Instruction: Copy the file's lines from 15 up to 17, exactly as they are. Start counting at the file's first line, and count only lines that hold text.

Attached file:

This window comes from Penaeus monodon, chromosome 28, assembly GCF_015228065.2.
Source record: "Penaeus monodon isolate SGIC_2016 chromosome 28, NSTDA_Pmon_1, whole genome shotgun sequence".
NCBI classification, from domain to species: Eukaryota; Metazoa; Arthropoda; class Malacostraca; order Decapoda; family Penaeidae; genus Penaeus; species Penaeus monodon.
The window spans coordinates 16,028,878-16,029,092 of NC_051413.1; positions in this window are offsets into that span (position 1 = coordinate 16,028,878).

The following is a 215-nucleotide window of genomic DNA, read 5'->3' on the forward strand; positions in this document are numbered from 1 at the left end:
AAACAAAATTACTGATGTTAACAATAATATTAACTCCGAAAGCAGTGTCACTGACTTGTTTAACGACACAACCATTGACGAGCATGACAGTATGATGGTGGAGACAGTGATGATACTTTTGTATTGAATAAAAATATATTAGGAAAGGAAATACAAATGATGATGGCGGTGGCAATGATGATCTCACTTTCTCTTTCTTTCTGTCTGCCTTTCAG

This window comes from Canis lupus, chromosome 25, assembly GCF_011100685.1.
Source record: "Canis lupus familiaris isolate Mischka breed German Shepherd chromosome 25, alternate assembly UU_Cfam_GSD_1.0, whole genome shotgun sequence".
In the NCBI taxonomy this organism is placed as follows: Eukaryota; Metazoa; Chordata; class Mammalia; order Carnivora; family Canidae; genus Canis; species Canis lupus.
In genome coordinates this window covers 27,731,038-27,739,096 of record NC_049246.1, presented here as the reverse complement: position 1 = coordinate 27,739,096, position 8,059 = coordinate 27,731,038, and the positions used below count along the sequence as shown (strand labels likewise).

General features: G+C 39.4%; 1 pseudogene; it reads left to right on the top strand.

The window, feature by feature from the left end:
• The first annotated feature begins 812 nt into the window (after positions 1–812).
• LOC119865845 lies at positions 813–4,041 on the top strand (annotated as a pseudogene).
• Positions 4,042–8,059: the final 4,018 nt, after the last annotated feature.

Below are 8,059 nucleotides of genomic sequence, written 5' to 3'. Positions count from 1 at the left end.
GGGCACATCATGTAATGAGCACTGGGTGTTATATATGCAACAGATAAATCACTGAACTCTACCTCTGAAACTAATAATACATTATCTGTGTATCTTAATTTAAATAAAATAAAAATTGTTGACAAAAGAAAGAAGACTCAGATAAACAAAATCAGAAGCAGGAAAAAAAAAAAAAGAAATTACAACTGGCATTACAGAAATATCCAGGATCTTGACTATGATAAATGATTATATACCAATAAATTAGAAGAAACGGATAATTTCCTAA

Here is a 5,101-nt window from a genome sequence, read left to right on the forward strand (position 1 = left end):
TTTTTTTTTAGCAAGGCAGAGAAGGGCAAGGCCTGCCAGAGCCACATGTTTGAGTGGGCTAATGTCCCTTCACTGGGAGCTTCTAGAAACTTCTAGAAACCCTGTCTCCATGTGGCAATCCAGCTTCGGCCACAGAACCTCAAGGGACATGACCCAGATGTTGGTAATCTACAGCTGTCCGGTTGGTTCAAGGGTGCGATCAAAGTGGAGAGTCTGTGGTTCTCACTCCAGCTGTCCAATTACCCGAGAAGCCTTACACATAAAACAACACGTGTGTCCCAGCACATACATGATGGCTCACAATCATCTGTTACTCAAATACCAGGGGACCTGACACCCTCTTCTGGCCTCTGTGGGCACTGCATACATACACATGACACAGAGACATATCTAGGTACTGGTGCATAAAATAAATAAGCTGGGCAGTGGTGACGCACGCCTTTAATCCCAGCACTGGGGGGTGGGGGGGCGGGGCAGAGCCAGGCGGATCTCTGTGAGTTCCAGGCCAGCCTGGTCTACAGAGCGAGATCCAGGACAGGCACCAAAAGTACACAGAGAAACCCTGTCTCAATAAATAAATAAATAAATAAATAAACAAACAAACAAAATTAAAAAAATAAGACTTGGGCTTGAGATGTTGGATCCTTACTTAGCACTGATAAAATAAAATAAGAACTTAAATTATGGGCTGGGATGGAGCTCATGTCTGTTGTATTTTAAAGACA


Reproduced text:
• Positions 4,042–8,059: the final 4,018 nt, after the last annotated feature.

Below are 8,059 nucleotides of genomic sequence, written 5' to 3'. Positions count from 1 at the left end.
GGGCACATCATGTAATGAGCACTGGGTGTTATATATGCAACAGATAAATCACTGAACTCTACCTCTGAAACTAATAATACATTATCTGTGTATCTTAATTTAAATAAAATAAAAATTGTTGACAAAAGAAAGAAGACTCAGATAAACAAAATCAGAAGCAGGAAAAAAAAAAAAAGAAATTACAACTGGCATTACAGAAATATCCAGGATCTTGACTATGATAAATGATTATATACCAATAAATTAGAAGAAACGGATAATTTCCTAA